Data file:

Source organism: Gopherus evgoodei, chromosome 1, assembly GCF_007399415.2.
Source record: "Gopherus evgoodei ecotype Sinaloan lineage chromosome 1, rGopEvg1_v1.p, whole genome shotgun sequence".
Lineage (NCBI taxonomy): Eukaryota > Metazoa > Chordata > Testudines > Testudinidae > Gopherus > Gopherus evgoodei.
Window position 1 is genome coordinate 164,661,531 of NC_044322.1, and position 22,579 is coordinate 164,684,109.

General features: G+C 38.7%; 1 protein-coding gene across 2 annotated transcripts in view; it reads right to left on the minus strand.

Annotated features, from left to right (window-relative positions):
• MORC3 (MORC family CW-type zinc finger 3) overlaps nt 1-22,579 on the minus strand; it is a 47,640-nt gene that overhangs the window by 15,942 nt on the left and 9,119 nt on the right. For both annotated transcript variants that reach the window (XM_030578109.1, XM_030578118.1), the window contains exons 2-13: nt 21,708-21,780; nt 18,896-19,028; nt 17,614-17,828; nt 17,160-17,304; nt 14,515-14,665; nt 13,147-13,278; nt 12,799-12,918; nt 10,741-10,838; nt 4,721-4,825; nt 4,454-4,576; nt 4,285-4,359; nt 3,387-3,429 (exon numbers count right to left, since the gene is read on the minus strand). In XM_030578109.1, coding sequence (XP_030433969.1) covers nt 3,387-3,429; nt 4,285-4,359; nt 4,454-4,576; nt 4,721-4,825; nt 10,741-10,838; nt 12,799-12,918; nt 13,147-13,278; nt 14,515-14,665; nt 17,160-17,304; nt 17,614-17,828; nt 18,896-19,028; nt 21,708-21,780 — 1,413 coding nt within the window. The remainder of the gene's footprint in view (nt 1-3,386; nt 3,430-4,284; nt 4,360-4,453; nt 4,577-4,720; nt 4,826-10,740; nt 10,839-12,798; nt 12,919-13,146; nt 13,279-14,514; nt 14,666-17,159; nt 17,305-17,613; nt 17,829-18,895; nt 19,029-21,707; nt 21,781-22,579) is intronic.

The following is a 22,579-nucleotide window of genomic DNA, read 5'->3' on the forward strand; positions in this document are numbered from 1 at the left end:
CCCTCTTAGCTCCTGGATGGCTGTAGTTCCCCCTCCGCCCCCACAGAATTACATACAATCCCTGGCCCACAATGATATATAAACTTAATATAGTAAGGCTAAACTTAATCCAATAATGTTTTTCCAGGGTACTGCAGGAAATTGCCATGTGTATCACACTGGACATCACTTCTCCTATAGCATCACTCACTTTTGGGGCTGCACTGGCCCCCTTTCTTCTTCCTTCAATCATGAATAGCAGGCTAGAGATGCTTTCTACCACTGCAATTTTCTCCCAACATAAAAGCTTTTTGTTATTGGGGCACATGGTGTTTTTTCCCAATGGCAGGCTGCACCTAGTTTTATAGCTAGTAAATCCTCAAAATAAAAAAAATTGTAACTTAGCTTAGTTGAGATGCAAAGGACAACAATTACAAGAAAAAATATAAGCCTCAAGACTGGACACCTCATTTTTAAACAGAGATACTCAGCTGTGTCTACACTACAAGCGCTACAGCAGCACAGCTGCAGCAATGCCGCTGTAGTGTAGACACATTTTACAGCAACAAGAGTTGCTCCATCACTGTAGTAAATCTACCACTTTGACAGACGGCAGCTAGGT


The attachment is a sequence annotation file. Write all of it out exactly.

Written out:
Source organism: Gopherus evgoodei, chromosome 1, assembly GCF_007399415.2.
Source record: "Gopherus evgoodei ecotype Sinaloan lineage chromosome 1, rGopEvg1_v1.p, whole genome shotgun sequence".
Lineage (NCBI taxonomy): Eukaryota > Metazoa > Chordata > Testudines > Testudinidae > Gopherus > Gopherus evgoodei.
Window position 1 is genome coordinate 164,661,531 of NC_044322.1, and position 22,579 is coordinate 164,684,109.

General features: G+C 38.7%; 1 protein-coding gene across 2 annotated transcripts in view; it reads right to left on the minus strand.

Annotated features, from left to right (window-relative positions):
• MORC3 (MORC family CW-type zinc finger 3) overlaps nt 1-22,579 on the minus strand; it is a 47,640-nt gene that overhangs the window by 15,942 nt on the left and 9,119 nt on the right. For both annotated transcript variants that reach the window (XM_030578109.1, XM_030578118.1), the window contains exons 2-13: nt 21,708-21,780; nt 18,896-19,028; nt 17,614-17,828; nt 17,160-17,304; nt 14,515-14,665; nt 13,147-13,278; nt 12,799-12,918; nt 10,741-10,838; nt 4,721-4,825; nt 4,454-4,576; nt 4,285-4,359; nt 3,387-3,429 (exon numbers count right to left, since the gene is read on the minus strand). In XM_030578109.1, coding sequence (XP_030433969.1) covers nt 3,387-3,429; nt 4,285-4,359; nt 4,454-4,576; nt 4,721-4,825; nt 10,741-10,838; nt 12,799-12,918; nt 13,147-13,278; nt 14,515-14,665; nt 17,160-17,304; nt 17,614-17,828; nt 18,896-19,028; nt 21,708-21,780 — 1,413 coding nt within the window. The remainder of the gene's footprint in view (nt 1-3,386; nt 3,430-4,284; nt 4,360-4,453; nt 4,577-4,720; nt 4,826-10,740; nt 10,839-12,798; nt 12,919-13,146; nt 13,279-14,514; nt 14,666-17,159; nt 17,305-17,613; nt 17,829-18,895; nt 19,029-21,707; nt 21,781-22,579) is intronic.

The following is a 22,579-nucleotide window of genomic DNA, read 5'->3' on the forward strand; positions in this document are numbered from 1 at the left end:
CCCTCTTAGCTCCTGGATGGCTGTAGTTCCCCCTCCGCCCCCACAGAATTACATACAATCCCTGGCCCACAATGATATATAAACTTAATATAGTAAGGCTAAACTTAATCCAATAATGTTTTTCCAGGGTACTGCAGGAAATTGCCATGTGTATCACACTGGACATCACTTCTCCTATAGCATCACTCACTTTTGGGGCTGCACTGGCCCCCTTTCTTCTTCCTTCAATCATGAATAGCAGGCTAGAGATGCTTTCTACCACTGCAATTTTCTCCCAACATAAAAGCTTTTTGTTATTGGGGCACATGGTGTTTTTTCCCAATGGCAGGCTGCACCTAGTTTTATAGCTAGTAAATCCTCAAAATAAAAAAAATTGTAACTTAGCTTAGTTGAGATGCAAAGGACAACAATTACAAGAAAAAATATAAGCCTCAAGACTGGACACCTCATTTTTAAACAGAGATACTCAGCTGTGTCTACACTACAAGCGCTACAGCAGCACAGCTGCAGCAATGCCGCTGTAGTGTAGACACATTTTACAGCAACAAGAGTTGCTCCATCACTGTAGTAAATCTACCACTTTGACAGACGGCAGCTAGGT